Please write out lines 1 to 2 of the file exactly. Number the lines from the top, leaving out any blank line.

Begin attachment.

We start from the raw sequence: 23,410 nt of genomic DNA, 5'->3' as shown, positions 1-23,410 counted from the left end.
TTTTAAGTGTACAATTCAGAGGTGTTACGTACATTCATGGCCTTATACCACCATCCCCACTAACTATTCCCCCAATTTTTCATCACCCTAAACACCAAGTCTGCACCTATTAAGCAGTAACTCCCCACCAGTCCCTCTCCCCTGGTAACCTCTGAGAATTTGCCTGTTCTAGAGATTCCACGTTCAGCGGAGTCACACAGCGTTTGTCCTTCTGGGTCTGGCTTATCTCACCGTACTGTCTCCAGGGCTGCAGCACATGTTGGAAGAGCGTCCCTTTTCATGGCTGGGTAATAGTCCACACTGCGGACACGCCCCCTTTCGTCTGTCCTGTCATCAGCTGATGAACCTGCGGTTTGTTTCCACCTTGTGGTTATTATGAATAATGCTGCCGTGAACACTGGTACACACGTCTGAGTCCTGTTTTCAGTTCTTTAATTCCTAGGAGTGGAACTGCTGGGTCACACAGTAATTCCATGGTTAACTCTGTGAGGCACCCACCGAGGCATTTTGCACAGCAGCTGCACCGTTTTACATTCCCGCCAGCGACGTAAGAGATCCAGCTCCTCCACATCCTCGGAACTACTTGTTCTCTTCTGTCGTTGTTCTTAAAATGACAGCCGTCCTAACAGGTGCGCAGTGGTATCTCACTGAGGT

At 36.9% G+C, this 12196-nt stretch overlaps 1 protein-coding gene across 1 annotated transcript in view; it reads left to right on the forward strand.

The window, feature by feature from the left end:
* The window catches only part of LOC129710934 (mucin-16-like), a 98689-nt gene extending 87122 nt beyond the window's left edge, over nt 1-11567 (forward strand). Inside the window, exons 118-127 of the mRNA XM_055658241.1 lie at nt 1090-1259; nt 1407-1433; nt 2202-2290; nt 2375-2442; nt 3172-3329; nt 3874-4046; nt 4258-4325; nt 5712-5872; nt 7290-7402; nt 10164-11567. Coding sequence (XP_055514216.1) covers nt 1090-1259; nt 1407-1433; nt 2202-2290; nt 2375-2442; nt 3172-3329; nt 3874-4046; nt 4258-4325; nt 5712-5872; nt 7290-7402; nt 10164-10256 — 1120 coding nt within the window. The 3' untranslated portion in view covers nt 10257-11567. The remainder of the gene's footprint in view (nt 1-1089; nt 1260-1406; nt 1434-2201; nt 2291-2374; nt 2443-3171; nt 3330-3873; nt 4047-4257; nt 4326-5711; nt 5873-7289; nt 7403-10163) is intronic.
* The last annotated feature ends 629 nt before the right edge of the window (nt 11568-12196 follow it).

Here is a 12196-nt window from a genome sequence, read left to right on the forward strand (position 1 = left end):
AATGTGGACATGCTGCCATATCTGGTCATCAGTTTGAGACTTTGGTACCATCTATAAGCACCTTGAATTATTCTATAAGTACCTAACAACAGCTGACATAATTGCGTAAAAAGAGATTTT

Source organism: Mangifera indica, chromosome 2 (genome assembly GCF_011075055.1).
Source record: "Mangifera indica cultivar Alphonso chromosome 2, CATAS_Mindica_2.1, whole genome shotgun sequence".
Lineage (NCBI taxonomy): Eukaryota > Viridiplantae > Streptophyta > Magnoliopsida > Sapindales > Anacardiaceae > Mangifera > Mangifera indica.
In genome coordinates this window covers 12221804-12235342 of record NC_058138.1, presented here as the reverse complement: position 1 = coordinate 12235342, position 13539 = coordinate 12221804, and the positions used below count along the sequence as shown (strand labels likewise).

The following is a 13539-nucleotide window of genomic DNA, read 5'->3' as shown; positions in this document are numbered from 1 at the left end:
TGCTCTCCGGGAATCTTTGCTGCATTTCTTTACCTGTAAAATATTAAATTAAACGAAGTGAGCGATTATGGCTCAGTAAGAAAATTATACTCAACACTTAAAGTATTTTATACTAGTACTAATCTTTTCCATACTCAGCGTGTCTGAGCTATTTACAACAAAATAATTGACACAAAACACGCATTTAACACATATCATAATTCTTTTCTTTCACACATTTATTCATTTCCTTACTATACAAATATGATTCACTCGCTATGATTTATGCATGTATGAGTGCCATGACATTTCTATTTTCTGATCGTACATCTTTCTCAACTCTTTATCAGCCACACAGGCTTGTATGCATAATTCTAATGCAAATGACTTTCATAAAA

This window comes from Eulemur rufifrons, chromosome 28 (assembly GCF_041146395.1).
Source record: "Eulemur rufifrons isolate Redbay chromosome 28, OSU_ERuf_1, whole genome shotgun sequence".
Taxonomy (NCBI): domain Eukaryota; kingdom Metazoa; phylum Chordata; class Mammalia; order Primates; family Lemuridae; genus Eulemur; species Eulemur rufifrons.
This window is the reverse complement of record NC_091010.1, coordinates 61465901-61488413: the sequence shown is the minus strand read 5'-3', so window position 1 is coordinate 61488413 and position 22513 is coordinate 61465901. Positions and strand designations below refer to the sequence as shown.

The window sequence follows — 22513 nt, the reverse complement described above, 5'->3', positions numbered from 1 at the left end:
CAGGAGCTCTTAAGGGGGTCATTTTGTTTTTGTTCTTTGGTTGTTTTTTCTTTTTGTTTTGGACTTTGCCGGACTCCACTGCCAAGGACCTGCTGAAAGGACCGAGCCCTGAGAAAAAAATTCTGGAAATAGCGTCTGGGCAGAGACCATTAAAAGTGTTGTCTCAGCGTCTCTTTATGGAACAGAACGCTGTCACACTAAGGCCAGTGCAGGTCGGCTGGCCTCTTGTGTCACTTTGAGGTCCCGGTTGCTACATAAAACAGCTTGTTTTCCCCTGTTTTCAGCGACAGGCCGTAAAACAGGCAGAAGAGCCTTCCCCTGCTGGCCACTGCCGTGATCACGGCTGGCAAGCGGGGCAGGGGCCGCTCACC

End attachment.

We start from the raw sequence: 23,410 nt of genomic DNA, 5'->3' as shown, positions 1-23,410 counted from the left end.
TTTTAAGTGTACAATTCAGAGGTGTTACGTACATTCATGGCCTTATACCACCATCCCCACTAACTATTCCCCCAATTTTTCATCACCCTAAACACCAAGTCTGCACCTATTAAGCAGTAACTCCCCACCAGTCCCTCTCCCCTGGTAACCTCTGAGAATTTGCCTGTTCTAGAGATTCCACGTTCAGCGGAGTCACACAGCGTTTGTCCTTCTGGGTCTGGCTTATCTCACCGTACTGTCTCCAGGGCTGCAGCACATGTTGGAAGAGCGTCCCTTTTCATGGCTGGGTAATAGTCCACACTGCGGACACGCCCCCTTTCGTCTGTCCTGTCATCAGCTGATGAACCTGCGGTTTGTTTCCACCTTGTGGTTATTATGAATAATGCTGCCGTGAACACTGGTACACACGTCTGAGTCCTGTTTTCAGTTCTTTAATTCCTAGGAGTGGAACTGCTGGGTCACACAGTAATTCCATGGTTAACTCTGTGAGGCACCCACCGAGGCATTTTGCACAGCAGCTGCACCGTTTTACATTCCCGCCAGCGACGTAAGAGATCCAGCTCCTCCACATCCTCGGAACTACTTGTTCTCTTCTGTCGTTGTTCTTAAAATGACAGCCGTCCTAACAGGTGCGCAGTGGTATCTCACTGAGGT